Sleep apnea Sleep studies, ENT evaluation if symptomatic

Pickwickian (alveolar CBC (to rule out polycythemia), pulmonary

hypoventilation) function tests, blood gases


Nonalcoholic Liver enzymes, ultrasound, or biopsy if indicated


HDL = high-density lipoprotein; ENT = ear, nose, and throat;

CBC = complete blood count.

Information from references 2 and 16 through 18.

Elevated risks of diabetes, hyperlipidemia, and ischemic heart disease lead to the need for regular monitoring for hyperglycemia and dyslipidemia, as well as a need to carefully assess symptoms of coronary ischemia. Nonalcoholic steatohepatitis is also more common in patients who are obese, especially those with insulin resistance, and may lead to eventual hepatic fibrosis.(18)

Some additional medical conditions are particularly associated with extreme obesity and may go unrecognized in the clinic. These conditions include lower extremity edema, thromboembolic disease, sleep apnea, and a particular form of respiratory insufficiency known as Pickwickian syndrome.(19-24) Clinical presentations of dyspnea and edema in extremely obese patients may be incorrectly assumed to be caused by underlying ischemic damage of the left heart. Although ischemic heart disease does occur with greater frequency in obese persons, dyspnea and edema are common in extremely obese patients even among those without left heart ischemic damage, and may have other underlying causes.(2) Respiratory conditions associated with extreme obesity, such as sleep apnea and Pickwickian hypoventilation, also predispose to right-sided heart failure because of elevated pulmonary arterial bed pressures.(4) Echocardiography may be useful for evaluating cardiac structure and function in symptomatic patients in whom obesity makes examination difficult.

Shortness of breath or sleep disturbance, for example, may be attributed to the patient’s excessive body weight. However, further medical evaluation may point to medical conditions, such as sleep apnea, which, while related to obesity, can be ameliorated even in patients who are unable to lose weight. In addition to potentially life-threatening conditions, extremely obese patients may be troubled by conditions associated with skin compression, such as intertrigo and venous stasis ulcers. Patients who have diabetes are at special risk for fungal infections. Attention to foot care is also important for the extremely obese patient who may have difficulties with reach. Referral to a podiatrist may be indicated in some obese patients and is especially important for those with diabetes.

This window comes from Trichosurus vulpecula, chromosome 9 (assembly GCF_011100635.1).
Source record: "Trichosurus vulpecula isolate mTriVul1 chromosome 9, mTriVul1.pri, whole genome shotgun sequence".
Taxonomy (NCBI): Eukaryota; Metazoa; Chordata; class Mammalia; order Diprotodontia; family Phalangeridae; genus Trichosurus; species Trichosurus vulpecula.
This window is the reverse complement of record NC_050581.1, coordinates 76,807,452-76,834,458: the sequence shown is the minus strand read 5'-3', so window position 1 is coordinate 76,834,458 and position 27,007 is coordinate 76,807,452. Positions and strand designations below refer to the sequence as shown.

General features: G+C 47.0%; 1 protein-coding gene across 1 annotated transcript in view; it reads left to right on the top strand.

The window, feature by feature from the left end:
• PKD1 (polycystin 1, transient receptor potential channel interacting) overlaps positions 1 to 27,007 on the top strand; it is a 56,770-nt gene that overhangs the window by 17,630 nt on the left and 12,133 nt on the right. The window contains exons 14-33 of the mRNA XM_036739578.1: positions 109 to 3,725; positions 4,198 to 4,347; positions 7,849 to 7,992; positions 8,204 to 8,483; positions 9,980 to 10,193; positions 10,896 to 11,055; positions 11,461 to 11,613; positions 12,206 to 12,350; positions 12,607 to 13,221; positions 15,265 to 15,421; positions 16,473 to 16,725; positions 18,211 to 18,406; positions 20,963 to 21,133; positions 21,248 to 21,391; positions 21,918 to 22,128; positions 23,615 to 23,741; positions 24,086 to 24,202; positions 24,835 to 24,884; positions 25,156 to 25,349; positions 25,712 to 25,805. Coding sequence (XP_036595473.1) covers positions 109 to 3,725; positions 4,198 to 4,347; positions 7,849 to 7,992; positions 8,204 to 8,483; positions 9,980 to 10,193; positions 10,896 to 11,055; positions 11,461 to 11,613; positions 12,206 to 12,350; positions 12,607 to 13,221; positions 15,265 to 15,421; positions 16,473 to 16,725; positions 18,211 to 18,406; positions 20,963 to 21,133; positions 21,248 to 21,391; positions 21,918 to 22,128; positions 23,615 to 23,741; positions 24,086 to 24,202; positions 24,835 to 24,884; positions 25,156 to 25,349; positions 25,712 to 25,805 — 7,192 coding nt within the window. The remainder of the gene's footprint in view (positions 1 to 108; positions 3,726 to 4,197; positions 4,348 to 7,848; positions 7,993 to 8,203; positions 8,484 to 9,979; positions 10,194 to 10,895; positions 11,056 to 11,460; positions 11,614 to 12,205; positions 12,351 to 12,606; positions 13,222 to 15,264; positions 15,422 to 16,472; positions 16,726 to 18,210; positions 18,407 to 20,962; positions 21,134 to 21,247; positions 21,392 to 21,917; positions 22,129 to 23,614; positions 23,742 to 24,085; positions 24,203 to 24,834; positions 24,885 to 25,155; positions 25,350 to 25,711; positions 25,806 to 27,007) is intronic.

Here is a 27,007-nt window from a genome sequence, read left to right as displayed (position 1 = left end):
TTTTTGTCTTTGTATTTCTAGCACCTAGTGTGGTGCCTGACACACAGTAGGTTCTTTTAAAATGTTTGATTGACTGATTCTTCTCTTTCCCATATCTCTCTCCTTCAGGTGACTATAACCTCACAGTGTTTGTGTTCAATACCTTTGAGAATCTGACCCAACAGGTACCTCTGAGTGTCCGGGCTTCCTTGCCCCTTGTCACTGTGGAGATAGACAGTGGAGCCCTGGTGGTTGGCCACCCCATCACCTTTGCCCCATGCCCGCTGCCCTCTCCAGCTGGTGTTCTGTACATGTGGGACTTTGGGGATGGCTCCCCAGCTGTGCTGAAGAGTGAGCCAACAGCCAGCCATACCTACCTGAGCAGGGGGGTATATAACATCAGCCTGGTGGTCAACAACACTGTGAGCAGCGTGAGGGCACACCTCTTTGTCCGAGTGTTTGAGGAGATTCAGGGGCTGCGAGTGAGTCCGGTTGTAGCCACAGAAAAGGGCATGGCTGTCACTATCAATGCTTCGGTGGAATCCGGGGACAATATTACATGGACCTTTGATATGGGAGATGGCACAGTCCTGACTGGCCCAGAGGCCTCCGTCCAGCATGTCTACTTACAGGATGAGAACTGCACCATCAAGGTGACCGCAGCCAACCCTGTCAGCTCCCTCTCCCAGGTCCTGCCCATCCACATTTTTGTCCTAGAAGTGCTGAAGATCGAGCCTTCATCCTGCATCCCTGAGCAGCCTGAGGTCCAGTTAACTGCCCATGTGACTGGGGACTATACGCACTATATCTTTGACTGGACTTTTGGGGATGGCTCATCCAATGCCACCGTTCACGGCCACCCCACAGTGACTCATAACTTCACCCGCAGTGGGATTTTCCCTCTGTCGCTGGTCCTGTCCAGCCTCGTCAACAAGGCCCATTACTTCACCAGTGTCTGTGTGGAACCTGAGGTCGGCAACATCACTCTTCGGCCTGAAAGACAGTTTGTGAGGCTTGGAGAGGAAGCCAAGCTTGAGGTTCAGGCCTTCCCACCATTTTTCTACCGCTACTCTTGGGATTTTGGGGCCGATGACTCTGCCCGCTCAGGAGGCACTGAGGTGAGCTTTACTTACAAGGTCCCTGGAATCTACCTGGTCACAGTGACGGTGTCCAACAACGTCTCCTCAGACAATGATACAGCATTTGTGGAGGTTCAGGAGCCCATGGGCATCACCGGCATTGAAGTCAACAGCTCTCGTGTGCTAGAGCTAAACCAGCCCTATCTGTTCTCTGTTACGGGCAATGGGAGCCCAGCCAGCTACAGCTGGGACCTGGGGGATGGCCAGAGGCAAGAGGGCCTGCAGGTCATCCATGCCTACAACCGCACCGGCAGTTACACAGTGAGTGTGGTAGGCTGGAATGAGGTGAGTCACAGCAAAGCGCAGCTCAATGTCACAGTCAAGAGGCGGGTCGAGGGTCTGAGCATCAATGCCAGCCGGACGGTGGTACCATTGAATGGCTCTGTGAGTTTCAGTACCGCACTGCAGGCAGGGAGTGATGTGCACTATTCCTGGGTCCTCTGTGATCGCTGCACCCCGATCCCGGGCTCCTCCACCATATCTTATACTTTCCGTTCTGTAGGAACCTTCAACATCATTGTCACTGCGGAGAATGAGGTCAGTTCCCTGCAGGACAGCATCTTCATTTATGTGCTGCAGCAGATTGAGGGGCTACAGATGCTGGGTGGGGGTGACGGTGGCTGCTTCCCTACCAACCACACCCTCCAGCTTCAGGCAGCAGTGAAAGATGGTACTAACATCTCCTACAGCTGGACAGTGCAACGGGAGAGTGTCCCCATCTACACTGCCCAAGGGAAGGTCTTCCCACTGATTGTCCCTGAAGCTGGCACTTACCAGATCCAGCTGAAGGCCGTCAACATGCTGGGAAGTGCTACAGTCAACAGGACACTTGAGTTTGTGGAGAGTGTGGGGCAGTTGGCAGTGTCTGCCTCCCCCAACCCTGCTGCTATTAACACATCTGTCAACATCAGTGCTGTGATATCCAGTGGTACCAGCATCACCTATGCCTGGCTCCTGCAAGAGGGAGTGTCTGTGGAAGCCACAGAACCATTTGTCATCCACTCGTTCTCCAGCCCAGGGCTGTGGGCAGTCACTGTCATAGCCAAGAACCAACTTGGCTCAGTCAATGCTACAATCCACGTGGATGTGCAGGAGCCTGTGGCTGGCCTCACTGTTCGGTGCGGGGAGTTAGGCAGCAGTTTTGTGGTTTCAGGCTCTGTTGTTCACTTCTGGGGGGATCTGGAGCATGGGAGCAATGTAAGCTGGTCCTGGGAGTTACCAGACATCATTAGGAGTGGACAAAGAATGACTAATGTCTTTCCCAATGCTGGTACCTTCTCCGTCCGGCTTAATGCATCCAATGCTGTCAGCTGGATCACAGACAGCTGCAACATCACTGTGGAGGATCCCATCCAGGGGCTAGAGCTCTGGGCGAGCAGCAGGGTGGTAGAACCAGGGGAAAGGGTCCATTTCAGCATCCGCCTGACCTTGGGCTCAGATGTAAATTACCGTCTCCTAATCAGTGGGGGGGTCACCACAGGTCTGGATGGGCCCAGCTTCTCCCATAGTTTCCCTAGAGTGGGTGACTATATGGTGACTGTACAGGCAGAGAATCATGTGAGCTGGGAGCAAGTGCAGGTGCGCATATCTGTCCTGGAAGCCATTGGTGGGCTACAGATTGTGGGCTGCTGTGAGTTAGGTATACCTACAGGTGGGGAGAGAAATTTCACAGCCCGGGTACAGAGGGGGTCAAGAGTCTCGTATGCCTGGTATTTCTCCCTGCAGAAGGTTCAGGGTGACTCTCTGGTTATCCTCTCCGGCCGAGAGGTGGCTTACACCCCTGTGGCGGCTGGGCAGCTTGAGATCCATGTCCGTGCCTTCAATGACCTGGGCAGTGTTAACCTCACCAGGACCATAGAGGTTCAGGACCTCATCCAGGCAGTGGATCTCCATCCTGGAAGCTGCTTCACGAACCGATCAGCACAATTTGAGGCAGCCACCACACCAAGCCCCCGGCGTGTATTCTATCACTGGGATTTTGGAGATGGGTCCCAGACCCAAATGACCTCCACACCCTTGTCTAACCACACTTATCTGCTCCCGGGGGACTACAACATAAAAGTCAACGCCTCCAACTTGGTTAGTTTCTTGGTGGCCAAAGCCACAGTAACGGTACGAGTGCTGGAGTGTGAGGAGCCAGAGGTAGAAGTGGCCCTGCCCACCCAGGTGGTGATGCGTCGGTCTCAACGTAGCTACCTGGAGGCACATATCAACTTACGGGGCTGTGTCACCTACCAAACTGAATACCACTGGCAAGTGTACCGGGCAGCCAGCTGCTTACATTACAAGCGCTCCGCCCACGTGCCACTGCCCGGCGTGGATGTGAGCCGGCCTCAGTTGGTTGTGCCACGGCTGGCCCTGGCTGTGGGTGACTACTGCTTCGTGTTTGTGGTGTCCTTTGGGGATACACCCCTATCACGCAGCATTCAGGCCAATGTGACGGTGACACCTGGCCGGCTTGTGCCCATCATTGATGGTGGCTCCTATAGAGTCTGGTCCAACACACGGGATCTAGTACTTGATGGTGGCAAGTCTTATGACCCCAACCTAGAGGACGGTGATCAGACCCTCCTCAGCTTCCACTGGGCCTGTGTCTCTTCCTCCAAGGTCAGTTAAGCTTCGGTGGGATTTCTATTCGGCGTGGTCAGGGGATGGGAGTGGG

Improving Health in the Absence of Weight Loss Treatment

Although weight loss should be discussed as a potential treatment for weight-related medical conditions (e.g., hypertension, diabetes, osteoarthritis), treatment of obesity-related risk factors or illnesses–even in the absence of weight loss–is important because not all patients are able or willing to attempt weight loss. Among these patients, physicians can always encourage avoidance of further weight gain. Such a strategy can limit the accumulation of additional medical risks associated with increased weight gain. Health-related behaviors, such as healthful eating and physical activity, can be highlighted as a means to improve health, independent of weight loss.

Fitness may ameliorate many of the cardiovascular health risks associated with overweight and obesity.(25,26) Although obese patients may be reluctant to engage in physical activity because of discomfort or embarrassment, physicians can encourage slow, gradual increases in physical activity (e.g., walking with a friend for 10 minutes a day, parking the car farther away in the parking lot). A brochure entitled “Active at Any Size,” written for very large persons and containing tips for becoming more active, is available from the Weight-Control Information Network at 1-877-946-4627 or e-mail:

Preventive Care and Health Counseling

Because obese patients frequently have associated health problems and are likely to be seen for ongoing treatment of these illnesses, physicians may be less likely to think about and to recommend preventive care. It is also true that barriers exist to adequate physical examination in extremely obese patients, and that adequate palpation of abdominal and pelvic organs may be difficult, if not impossible, in some patients. Research is needed to determine the efficacy and cost-effectiveness of alternative means for detecting conditions not amenable to physical examination because of a patient’s body habitus. However, recommended preventive evaluations, including Pap smear, physician breast examination and mammography in women, prostate examination in men and stool testing for occult blood can be performed in patients of all sizes. The realization that obese patients suffer disproportionately from some illnesses that are amenable to early detection should increase the priority for performing preventive evaluations and for sensitively addressing concerns with patients who may initially be reluctant to undergo appropriate testing.